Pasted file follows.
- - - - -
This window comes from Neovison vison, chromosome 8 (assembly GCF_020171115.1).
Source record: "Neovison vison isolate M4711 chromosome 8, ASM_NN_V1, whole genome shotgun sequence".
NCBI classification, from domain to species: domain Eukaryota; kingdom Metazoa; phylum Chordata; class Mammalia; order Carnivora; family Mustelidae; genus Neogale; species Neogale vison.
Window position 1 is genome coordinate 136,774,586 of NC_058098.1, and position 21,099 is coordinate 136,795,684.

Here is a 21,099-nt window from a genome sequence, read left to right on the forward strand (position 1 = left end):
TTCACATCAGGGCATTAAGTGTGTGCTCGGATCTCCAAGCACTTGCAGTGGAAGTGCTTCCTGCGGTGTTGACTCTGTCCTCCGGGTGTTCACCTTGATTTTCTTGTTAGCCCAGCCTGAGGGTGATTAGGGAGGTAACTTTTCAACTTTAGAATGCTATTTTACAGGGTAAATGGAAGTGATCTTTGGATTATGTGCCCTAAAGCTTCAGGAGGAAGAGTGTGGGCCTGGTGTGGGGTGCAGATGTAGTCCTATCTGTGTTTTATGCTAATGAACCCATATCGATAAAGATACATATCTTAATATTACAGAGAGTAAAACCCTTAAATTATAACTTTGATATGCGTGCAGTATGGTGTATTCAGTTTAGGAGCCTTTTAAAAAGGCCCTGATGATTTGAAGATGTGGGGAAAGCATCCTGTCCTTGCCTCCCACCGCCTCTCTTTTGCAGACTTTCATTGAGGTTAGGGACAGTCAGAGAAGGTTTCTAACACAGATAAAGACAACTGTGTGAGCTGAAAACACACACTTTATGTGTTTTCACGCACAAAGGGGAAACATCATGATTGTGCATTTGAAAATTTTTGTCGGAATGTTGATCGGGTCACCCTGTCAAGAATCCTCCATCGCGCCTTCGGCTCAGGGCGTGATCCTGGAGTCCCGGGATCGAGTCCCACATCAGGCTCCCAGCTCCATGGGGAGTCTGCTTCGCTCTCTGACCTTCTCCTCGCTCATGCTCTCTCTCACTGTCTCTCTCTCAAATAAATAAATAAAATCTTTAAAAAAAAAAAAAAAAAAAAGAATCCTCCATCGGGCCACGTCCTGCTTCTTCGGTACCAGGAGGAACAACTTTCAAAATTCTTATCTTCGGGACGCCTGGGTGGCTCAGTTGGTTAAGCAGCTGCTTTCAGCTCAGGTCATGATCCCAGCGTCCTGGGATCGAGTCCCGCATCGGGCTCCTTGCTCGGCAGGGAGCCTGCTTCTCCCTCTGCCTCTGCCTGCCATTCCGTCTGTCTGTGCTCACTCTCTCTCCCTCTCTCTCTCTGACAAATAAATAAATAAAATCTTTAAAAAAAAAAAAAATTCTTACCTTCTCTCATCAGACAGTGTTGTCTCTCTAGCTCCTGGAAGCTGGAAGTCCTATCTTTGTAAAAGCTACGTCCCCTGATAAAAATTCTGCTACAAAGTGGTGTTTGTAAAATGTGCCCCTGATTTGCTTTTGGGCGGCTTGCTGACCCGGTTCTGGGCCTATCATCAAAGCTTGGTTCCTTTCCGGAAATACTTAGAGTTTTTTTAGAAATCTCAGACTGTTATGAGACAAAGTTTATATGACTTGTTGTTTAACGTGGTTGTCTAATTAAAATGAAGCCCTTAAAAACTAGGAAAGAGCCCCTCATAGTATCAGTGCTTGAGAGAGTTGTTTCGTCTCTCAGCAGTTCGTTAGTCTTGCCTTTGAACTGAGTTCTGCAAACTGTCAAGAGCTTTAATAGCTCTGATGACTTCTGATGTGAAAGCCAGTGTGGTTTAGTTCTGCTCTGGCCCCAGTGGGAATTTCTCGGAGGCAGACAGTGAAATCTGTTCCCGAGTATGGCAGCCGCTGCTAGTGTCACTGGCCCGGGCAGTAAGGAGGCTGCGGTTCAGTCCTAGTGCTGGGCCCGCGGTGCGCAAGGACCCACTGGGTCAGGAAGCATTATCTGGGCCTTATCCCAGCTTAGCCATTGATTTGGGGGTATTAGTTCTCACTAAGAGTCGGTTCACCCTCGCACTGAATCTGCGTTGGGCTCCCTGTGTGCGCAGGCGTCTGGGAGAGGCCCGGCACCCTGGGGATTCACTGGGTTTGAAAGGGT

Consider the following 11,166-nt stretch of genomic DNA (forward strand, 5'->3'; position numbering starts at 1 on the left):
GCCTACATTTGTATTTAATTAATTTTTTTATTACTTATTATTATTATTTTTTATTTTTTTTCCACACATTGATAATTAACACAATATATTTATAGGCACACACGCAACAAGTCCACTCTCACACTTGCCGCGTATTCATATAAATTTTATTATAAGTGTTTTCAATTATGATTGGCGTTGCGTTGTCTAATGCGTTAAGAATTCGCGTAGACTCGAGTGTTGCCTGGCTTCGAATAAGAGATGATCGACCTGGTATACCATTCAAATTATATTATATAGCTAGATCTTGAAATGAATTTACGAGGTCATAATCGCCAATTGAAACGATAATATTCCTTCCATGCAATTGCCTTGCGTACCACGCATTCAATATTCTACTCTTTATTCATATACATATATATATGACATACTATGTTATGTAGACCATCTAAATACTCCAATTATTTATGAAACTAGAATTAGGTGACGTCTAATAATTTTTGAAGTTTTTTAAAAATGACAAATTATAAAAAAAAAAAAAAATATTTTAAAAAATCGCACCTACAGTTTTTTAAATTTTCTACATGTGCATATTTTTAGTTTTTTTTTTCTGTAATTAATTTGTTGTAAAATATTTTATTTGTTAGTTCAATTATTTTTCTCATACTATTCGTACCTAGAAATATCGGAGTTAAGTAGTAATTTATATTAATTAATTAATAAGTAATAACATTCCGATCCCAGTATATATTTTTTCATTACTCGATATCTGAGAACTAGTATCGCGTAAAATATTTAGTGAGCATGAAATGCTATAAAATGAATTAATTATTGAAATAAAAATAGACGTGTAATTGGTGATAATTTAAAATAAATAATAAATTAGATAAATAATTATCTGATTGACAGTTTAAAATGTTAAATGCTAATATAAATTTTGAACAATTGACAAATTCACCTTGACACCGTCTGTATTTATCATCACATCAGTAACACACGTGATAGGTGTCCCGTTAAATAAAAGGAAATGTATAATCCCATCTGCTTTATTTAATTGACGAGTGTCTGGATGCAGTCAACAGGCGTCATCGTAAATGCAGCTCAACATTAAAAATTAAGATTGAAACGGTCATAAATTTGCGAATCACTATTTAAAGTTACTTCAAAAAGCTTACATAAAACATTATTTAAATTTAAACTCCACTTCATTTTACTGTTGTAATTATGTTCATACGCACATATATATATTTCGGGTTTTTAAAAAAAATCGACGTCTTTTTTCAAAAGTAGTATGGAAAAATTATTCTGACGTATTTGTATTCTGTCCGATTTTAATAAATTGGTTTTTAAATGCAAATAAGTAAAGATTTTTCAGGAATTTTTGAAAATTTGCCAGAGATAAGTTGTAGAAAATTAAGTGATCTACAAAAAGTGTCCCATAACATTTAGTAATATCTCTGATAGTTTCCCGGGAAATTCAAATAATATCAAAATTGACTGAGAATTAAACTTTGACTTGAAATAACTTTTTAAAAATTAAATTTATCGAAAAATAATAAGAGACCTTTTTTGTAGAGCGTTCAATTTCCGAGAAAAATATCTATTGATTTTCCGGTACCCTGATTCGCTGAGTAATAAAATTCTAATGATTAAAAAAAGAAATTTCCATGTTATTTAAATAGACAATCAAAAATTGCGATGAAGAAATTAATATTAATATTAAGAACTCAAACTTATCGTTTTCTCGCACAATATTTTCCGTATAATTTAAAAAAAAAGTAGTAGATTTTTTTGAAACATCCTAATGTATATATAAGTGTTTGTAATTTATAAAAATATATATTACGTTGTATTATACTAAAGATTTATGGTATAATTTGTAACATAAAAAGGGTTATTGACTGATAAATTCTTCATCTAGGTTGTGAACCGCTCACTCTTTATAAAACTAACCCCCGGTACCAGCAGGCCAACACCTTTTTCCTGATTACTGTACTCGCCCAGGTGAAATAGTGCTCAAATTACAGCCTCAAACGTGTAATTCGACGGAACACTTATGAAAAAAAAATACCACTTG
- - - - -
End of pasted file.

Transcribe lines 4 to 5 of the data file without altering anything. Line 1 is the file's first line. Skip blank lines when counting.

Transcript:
Window position 1 is genome coordinate 136,774,586 of NC_058098.1, and position 21,099 is coordinate 136,795,684.

Here is a 21,099-nt window from a genome sequence, read left to right on the forward strand (position 1 = left end):